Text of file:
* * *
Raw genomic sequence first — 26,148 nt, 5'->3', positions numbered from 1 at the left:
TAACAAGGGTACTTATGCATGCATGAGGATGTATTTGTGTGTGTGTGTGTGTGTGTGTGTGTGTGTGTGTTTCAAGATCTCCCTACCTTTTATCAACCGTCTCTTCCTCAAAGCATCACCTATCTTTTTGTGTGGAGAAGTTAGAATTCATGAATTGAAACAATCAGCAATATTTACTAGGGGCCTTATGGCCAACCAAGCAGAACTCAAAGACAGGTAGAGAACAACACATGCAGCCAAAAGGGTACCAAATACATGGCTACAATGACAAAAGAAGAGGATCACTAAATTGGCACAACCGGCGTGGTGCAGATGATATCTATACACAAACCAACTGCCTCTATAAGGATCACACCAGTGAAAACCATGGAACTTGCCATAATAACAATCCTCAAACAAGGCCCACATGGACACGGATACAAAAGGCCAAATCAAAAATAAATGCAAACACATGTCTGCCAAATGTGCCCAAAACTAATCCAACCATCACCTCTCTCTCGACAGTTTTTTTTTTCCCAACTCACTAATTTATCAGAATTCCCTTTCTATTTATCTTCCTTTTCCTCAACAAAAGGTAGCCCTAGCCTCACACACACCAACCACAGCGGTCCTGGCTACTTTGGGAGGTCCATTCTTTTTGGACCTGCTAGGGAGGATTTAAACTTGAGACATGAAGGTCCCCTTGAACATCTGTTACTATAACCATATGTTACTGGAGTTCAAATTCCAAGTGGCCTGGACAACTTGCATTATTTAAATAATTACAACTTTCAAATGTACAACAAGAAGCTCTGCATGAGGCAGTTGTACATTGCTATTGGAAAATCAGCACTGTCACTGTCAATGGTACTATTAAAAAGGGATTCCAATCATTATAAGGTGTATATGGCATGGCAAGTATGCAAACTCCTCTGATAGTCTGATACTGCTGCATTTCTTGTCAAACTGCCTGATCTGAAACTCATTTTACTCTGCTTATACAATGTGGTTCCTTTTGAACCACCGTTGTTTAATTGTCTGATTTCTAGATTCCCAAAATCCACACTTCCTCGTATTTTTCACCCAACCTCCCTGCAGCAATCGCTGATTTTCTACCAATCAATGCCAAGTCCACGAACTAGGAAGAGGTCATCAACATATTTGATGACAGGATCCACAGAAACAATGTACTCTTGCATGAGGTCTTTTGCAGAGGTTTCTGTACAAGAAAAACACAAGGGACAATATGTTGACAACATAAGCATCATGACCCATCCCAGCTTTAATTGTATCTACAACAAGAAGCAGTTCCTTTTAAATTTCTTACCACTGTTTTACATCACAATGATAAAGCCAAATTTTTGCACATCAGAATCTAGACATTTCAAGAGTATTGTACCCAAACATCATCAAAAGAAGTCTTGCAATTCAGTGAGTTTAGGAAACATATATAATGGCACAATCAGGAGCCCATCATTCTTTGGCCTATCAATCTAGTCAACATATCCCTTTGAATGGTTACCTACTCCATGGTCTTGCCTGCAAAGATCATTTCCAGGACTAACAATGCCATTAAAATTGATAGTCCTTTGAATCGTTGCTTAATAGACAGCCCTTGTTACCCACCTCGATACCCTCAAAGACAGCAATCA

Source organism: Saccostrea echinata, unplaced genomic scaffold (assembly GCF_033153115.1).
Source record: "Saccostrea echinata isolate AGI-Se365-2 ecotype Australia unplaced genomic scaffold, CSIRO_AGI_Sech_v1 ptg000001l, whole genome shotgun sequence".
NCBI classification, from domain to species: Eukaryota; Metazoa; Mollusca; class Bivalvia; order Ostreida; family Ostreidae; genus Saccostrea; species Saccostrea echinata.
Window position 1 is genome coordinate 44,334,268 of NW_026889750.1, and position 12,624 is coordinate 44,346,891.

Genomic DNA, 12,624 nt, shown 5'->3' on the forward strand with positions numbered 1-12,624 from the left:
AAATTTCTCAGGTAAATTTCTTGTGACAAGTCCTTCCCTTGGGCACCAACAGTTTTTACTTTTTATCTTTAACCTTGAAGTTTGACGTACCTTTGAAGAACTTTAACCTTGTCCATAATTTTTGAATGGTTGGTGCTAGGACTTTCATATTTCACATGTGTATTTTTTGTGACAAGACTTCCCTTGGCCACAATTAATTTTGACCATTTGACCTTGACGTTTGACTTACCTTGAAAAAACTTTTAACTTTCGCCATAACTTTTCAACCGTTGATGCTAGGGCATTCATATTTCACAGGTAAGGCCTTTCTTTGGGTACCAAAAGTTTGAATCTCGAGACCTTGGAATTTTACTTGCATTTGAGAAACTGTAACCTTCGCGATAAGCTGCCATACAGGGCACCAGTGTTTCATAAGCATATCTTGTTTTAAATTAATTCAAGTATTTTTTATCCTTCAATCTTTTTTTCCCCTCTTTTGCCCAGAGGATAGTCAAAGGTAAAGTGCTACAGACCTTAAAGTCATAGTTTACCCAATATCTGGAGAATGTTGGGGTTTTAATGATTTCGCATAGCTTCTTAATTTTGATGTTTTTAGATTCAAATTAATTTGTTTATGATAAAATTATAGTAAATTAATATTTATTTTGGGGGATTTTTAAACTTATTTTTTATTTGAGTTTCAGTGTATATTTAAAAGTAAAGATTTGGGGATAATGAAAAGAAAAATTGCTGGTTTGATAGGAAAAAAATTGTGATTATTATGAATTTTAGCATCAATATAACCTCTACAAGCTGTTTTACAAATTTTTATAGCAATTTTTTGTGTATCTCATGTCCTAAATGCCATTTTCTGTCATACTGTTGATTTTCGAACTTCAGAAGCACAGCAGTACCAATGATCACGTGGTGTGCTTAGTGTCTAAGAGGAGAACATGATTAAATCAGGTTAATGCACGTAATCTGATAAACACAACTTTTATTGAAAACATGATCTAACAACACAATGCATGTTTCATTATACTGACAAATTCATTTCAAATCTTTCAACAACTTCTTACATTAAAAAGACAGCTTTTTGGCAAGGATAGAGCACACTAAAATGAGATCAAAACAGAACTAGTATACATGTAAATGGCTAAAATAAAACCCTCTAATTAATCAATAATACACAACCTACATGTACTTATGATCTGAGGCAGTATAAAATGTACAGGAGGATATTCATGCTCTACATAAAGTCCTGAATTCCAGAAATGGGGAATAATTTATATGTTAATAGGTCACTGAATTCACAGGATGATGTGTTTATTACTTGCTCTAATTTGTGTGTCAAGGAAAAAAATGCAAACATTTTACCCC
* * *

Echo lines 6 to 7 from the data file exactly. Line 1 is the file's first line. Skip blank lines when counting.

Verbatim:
Window position 1 is genome coordinate 44,334,268 of NW_026889750.1, and position 12,624 is coordinate 44,346,891.

Genomic DNA, 12,624 nt, shown 5'->3' on the forward strand with positions numbered 1-12,624 from the left: